I used to be quite the camper when I was a teen, but I haven’t slept outdoors in a tent in probably 25 years.

Back then, though, my buddies and I would go out to “the seawall” at Lake Fausse Point on weekends. I am ashamed to admit that our camping out was more to drink beer clandestinely. Hey, we were a buncha kids.

We’d pitch a tent and build a fire, circle our cars around the entire encampment, and watch the mysterious lights glowing over Peach Coulee across the lake. Indian lore has it that a family of Chitimacha was along the lakeshore and spotted a white deer. They killed and ate it, which was a big taboo, and as penance they all suddenly went into trances and walked into the lake, vanishing under the surface. They can be seen on occasion still, transformed into balls of light, dancing over the coulee.

I remember once – during another one of those juvenile activities – a buddy of mine and I were on a double date and we went out to the seawall to park. The lights were dancing over Peach Coulee, and we watched them for a long time. My pal in a colossal case of bad judgment, flashed his headlights at the distant orbs, and they immediately went dark.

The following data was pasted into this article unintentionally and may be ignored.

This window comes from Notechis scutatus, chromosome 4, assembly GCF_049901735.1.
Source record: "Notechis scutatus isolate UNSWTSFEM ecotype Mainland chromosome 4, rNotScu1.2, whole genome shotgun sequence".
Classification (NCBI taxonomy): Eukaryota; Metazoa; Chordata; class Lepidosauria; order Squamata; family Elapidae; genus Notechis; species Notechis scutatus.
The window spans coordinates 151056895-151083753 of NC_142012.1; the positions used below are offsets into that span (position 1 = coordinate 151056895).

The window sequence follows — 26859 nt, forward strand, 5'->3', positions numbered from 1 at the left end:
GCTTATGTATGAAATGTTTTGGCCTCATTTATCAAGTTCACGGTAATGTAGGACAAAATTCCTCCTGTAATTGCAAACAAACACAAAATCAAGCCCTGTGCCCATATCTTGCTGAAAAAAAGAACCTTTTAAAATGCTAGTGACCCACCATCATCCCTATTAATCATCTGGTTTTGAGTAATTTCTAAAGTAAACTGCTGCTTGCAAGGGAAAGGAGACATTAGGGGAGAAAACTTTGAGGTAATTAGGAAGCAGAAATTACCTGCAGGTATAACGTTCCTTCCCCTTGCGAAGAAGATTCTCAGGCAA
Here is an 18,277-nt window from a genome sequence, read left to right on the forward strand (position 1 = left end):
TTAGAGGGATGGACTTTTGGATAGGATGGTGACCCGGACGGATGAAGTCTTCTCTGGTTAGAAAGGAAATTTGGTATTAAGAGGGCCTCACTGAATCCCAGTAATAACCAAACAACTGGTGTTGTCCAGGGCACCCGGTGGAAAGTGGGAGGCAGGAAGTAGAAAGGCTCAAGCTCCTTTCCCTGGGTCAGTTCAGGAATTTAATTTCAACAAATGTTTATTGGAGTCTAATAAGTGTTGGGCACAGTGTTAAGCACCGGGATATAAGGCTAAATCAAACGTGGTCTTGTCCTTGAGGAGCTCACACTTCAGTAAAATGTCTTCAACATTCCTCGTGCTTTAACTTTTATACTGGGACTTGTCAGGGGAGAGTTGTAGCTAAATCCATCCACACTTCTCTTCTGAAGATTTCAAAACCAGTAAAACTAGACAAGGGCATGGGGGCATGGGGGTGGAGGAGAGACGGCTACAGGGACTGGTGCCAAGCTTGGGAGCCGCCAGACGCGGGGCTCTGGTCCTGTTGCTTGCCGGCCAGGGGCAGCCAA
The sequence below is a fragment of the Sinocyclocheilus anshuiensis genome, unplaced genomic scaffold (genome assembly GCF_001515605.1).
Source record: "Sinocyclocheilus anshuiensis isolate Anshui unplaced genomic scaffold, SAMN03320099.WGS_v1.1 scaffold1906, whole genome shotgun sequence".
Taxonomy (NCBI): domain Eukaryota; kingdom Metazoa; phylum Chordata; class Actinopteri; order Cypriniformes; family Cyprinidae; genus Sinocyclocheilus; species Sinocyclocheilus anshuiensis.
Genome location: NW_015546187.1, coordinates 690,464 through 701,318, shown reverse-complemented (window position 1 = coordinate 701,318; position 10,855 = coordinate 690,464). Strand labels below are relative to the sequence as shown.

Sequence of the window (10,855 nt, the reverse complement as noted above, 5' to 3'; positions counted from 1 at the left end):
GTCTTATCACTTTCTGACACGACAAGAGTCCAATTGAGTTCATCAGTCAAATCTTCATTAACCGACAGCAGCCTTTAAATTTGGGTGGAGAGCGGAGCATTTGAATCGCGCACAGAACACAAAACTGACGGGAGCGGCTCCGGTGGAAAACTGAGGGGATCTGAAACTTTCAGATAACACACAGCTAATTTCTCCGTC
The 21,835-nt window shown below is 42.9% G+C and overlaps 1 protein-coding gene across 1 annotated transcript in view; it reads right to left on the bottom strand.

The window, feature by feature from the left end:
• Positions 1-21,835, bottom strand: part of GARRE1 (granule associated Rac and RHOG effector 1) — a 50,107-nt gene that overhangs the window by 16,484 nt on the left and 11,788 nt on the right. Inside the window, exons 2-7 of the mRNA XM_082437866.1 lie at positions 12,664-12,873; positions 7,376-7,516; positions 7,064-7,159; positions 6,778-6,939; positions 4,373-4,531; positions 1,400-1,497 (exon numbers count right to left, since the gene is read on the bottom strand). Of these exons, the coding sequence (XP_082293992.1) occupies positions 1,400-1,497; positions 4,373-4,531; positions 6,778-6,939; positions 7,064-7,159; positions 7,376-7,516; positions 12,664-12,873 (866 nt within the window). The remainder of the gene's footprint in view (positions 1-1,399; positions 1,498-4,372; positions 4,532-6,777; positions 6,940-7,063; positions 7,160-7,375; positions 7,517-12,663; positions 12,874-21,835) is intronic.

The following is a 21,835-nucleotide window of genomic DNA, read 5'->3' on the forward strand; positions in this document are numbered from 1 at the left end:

Mere minutes later, one of the young ladies looked out across the lake and scoffed, “Those were nothing but hunters spotlighting,” and instantly there they were, all five of them, except they were halfway across the lake and moving toward us. Fast. Real fast.

Yeah, I guess you’ll think I’m a nut, but we waited a little while until they got close enough to see that they were suspended over the surface of the water by about four feet, and barreling-behind right at us. There was nothing beneath them, no boat full of hunters, nothing. I can tell you that we departed in a tire-spinning, mud-slinging hurry. As we hit the levee road, I glanced back…and the lights had stopped, hanging there over the granite rocks of the seawall until we were quickly out of sight.

I don’t think any of us ever talked about that again. Over the years, we’d run into each other on occasion, in the grocery store, at a mutual friend’s wedding, whatever. We’d exchange pleasantries, how’s it been going, who got married, who had kids, what jobs…but we never talked about it. There was something haunted in the eyes of those I ran across for many years later.